A Japanese state-owned bank is using a green fund to finance a Vietnamese coal power plant, sparking accusations of “egregious greenwashing”.
The Japan Bank for International Cooperation (JBIC) announced last month it would invest $636 million in the controversial Vung Ang 2 project, through its Growth Investment Facility.
In response to questions from opposition lawmaker Mizuho Fukushima, seen by Climate Home News, the finance ministry revealed the loan came from a part of the facility targeted at “environmental preservation”.
Launching the facility in May 2018, Japanese finance minister Taro Aso told a meeting of Asian Development Bank governors it would “provide support for a variety of infrastructure projects that contribute to environmental preservation” like public transport and wind power.
However, the bank’s press releases show the “development of quality infrastructure for environmental preservation and sustainable growth” (QI-ESG) fund has supported five gas-fired power projects, compared to two in wind power and one in solar panel manufacturing. A total of 220 billion yen ($2bn) had been allocated to 11 projects as of November 2020, the finance ministry told Fukushima.
A policy presentation dated August 2020 by a senior JBIC official lists gas and high-efficiency coal-fired power generation as eligible for “environmental” funding, despite the fact burning fossil fuels is the main driver of global warming.
Vung Ang 2 is a planned 1,200 MW plant in central Vietnam. It will be built next to the existing Vung Ang plant. According to local media, in 2017 local residents blocked coal trucks leading to this plant in protest at the pollution and road damage they cause.
The plant will emit several times more sulphur dioxide, nitrogen oxide and fine particulate matter than would be allowed if it were in Japan, according to analysis from the Center for Research on Energy and Clean Air.
Ayumi Fukakusa, a campaigner from Friends of the Earth Japan, said: “It is, in the first place, unacceptable that JBIC support new coal projects, moreover with the fund which was advertised as ‘green and quality infrastructure'”. She said there was a “double standard”, with Japan pledging to reach net zero emissions domestically by 2050 but financing coal abroad.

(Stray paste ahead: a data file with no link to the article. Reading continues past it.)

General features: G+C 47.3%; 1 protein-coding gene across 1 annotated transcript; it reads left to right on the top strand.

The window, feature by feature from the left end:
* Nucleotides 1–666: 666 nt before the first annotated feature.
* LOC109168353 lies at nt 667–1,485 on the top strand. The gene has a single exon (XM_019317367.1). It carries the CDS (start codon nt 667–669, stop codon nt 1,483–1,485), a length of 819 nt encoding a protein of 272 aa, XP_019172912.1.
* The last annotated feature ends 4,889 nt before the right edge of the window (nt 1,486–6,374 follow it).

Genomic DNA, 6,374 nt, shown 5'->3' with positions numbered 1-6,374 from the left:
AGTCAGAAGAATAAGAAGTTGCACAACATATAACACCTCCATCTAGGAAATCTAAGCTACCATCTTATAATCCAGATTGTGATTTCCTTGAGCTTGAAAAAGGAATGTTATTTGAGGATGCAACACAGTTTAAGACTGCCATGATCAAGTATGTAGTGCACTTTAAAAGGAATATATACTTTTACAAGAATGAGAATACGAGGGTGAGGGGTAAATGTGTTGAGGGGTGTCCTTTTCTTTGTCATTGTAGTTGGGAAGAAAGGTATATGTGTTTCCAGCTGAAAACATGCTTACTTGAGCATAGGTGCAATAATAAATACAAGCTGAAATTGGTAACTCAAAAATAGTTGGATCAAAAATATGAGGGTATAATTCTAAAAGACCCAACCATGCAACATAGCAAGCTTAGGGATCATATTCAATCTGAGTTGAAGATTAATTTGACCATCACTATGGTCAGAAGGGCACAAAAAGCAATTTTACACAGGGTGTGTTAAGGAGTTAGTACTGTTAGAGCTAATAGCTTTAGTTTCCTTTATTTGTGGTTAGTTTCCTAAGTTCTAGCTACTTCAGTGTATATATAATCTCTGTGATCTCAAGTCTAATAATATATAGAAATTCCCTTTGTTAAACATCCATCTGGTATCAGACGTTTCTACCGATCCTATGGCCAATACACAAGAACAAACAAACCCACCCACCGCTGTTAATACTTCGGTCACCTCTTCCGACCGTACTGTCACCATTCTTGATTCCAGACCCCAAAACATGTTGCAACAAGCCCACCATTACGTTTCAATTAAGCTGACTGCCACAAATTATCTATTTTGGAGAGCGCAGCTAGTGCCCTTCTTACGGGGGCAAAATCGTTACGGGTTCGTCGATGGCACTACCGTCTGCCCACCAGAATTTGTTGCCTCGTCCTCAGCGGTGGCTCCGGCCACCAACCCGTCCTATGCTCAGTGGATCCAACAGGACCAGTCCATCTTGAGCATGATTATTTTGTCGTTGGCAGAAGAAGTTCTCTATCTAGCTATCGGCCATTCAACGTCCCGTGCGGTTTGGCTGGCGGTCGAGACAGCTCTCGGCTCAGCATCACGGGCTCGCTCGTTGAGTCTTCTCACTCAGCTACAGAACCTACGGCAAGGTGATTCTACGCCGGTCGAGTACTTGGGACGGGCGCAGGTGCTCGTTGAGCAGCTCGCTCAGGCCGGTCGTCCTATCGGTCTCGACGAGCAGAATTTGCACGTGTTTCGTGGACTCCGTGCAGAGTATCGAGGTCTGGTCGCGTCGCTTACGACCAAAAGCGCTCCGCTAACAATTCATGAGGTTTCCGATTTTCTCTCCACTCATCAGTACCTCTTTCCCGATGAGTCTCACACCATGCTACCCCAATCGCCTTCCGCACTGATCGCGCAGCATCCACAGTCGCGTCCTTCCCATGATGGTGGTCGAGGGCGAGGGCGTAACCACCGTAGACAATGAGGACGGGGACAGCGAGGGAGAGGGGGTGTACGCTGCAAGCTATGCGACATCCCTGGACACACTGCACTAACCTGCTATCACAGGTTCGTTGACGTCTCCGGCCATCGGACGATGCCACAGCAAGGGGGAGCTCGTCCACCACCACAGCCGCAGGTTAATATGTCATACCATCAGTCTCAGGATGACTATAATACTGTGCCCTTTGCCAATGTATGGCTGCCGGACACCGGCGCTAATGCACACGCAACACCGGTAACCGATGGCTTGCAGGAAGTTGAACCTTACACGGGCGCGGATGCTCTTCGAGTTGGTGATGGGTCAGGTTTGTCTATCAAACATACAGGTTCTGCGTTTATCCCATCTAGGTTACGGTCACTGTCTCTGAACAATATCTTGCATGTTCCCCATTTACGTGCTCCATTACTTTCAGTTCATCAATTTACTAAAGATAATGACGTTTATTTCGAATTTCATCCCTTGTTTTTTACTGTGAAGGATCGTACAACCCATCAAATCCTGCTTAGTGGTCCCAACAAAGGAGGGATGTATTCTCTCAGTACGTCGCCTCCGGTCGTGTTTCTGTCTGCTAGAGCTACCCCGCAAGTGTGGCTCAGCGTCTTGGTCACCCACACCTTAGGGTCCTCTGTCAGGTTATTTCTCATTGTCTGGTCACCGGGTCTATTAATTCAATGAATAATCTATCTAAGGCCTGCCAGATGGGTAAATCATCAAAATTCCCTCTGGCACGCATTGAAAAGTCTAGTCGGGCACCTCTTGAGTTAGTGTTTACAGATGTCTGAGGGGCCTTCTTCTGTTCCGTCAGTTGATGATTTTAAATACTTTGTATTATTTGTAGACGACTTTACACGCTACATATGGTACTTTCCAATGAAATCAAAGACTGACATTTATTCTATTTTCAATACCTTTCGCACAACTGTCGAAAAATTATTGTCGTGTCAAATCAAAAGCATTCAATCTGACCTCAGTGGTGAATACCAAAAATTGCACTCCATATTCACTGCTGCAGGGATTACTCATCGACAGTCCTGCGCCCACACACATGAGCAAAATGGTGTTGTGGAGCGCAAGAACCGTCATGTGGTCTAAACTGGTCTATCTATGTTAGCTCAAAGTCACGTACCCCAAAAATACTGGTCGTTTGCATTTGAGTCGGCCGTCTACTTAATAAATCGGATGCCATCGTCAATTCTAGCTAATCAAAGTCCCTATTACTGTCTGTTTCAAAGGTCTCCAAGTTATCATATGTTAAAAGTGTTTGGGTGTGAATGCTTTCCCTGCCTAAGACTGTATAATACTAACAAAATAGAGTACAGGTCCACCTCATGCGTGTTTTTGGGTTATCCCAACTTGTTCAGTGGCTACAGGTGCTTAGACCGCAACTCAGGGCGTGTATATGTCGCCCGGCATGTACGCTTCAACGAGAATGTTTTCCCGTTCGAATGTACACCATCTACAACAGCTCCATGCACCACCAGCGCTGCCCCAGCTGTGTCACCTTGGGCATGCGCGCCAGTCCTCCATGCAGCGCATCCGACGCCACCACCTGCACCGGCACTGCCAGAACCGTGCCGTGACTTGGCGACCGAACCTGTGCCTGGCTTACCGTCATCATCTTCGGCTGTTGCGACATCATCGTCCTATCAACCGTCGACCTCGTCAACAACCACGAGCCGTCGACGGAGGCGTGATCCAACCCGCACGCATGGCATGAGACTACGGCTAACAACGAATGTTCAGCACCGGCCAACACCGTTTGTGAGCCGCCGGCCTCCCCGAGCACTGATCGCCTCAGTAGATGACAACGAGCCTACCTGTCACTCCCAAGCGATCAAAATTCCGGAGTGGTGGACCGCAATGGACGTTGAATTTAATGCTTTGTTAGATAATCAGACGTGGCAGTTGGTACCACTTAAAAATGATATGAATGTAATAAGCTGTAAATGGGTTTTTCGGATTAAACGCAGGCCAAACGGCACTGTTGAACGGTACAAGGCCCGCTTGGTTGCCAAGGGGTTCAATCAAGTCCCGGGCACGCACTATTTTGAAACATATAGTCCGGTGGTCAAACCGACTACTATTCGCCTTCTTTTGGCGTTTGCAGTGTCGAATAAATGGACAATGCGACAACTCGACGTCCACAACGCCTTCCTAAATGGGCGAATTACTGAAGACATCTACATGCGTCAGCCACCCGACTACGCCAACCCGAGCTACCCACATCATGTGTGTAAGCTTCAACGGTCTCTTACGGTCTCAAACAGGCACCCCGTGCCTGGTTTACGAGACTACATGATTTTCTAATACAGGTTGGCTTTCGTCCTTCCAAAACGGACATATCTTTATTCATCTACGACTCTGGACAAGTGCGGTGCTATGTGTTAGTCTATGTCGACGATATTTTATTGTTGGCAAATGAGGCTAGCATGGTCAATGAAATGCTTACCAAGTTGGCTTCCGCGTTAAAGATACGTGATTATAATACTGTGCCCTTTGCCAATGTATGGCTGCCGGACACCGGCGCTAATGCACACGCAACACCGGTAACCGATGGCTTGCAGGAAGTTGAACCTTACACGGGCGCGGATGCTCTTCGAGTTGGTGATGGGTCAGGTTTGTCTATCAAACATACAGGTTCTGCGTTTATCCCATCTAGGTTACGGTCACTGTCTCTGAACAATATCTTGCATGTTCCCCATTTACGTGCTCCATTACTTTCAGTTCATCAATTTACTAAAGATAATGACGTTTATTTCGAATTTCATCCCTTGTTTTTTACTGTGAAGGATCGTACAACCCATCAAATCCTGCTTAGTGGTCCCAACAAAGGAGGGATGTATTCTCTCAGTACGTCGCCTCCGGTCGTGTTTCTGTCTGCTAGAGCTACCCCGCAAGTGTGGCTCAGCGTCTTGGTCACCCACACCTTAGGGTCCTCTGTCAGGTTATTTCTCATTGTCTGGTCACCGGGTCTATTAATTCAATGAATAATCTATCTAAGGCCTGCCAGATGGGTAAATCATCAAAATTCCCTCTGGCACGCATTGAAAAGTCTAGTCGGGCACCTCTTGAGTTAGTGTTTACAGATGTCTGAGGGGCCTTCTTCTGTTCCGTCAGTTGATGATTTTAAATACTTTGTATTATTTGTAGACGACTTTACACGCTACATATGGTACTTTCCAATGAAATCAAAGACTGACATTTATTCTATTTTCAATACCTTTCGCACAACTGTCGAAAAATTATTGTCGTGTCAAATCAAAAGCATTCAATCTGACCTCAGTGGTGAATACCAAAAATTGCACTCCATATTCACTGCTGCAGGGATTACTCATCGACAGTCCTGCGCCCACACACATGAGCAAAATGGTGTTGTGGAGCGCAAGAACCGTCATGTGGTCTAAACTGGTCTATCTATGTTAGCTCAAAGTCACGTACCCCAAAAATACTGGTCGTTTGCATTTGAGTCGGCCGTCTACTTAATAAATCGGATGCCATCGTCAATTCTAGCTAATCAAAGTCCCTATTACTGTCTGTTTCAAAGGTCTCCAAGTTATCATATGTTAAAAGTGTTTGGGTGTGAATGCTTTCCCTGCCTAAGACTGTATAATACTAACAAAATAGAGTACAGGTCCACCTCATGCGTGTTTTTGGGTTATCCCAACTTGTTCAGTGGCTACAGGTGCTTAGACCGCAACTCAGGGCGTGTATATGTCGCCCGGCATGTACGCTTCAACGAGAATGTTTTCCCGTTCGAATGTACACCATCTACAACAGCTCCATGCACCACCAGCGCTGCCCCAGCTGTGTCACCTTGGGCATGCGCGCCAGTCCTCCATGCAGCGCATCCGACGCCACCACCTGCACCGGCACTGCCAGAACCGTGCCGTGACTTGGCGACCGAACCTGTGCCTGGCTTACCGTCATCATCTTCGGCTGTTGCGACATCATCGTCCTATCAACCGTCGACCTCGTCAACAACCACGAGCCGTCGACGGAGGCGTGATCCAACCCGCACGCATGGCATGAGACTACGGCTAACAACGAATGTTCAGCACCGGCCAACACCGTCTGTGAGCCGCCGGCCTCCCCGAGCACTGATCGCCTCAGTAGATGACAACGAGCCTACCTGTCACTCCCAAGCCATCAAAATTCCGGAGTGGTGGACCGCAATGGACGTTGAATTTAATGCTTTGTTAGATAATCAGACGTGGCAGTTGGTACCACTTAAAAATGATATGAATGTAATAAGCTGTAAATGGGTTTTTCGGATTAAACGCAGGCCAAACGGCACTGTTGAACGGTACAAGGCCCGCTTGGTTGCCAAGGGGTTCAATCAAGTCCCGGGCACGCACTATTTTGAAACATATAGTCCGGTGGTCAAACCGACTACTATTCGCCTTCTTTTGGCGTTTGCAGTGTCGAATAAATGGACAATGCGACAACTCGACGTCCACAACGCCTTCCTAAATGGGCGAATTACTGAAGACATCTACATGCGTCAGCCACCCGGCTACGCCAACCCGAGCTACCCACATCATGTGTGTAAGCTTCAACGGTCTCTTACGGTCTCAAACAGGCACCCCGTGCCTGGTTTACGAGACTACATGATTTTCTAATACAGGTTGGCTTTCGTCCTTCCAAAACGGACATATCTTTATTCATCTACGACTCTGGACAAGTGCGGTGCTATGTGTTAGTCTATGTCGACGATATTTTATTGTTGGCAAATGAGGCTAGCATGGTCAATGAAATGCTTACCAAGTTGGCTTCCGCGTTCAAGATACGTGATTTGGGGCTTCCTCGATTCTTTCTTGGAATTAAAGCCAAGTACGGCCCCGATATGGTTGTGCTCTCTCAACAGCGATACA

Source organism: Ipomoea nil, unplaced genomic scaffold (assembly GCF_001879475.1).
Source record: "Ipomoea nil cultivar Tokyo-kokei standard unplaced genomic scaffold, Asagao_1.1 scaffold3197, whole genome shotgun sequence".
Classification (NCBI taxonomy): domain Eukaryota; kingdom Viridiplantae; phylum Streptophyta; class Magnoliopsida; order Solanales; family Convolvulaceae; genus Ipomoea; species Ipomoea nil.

JBIC finances its activities partly through issuing bonds, which are guaranteed by the Japanese government, making them a safe investment.
Ulf Erlandsson, a former pension fund manager who set up the Anthropocene Fixed Income Institute as a climate watchdog for international bond markets, called on investors to boycott JBIC.
He told Climate Home News: “We already have argued for JBIC to be excluded from international bond portfolios due to its coal financing. With the information that JBIC explicitly uses funds indicated as ‘ESG’ to provide such funding, we are comfortable putting JBIC in a frontrunner position for the ‘most egregious greenwashing of the decade’ award.”
Zsolt Lengyel, secretary of the Institute for European Energy and Climate Policy, said this “outrageous” case showed a need for more accountability from sovereign issuers to bond buyers.
“Finance streams must show real life impacts including their climate impacts. These must be verifiable and verified independently. This transaction is a proof that we lack such systems. Unless we build them fast, we will cripple the energy transition and be swept away by gargantuan greenwashing,” said Lengyel.
Analyst Simon Nicholas, from the Institute for Energy Economics and Financial Analysis, said that Vietnam does not need more coal power. “JBIC is encumbering Vietnam with old power technology at a time when the country is reducing focus on coal and seeing renewable energy installation skyrocket,” he said. “Vietnam installed almost 5GW of utility-scale solar power in 2019 and an astonishing 9GW of rooftop solar in 2020. Wind power is also expanding fast in Vietnam. Such renewable energy growth undermines the rationale for further coal-fired power development.”
Japanese public banks have previously counted coal power projects towards the country’s climate finance pledges. Japan International Cooperation Agency (JICA) loaned $1.4bn to support a coal plant in Bangladesh, claiming this funding was “contributing to the mitigation of climate change” because the plant was less polluting than other coal plants.
Japanese “climate finance” has also backed coal plants in India, Indonesia and Vietnam, Associated Press revealed in 2014. The Japanese foreign ministry at the time defended using climate funds in this way. “We don’t have anything to hide or disguise,” the official said.
A JBIC spokesperson declined to comment.